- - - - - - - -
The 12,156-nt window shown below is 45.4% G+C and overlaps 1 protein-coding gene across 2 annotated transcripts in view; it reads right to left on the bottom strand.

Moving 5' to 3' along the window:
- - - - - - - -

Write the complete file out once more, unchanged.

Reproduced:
The 12,156-nt window shown below is 45.4% G+C and overlaps 1 protein-coding gene across 2 annotated transcripts in view; it reads right to left on the bottom strand.

Moving 5' to 3' along the window: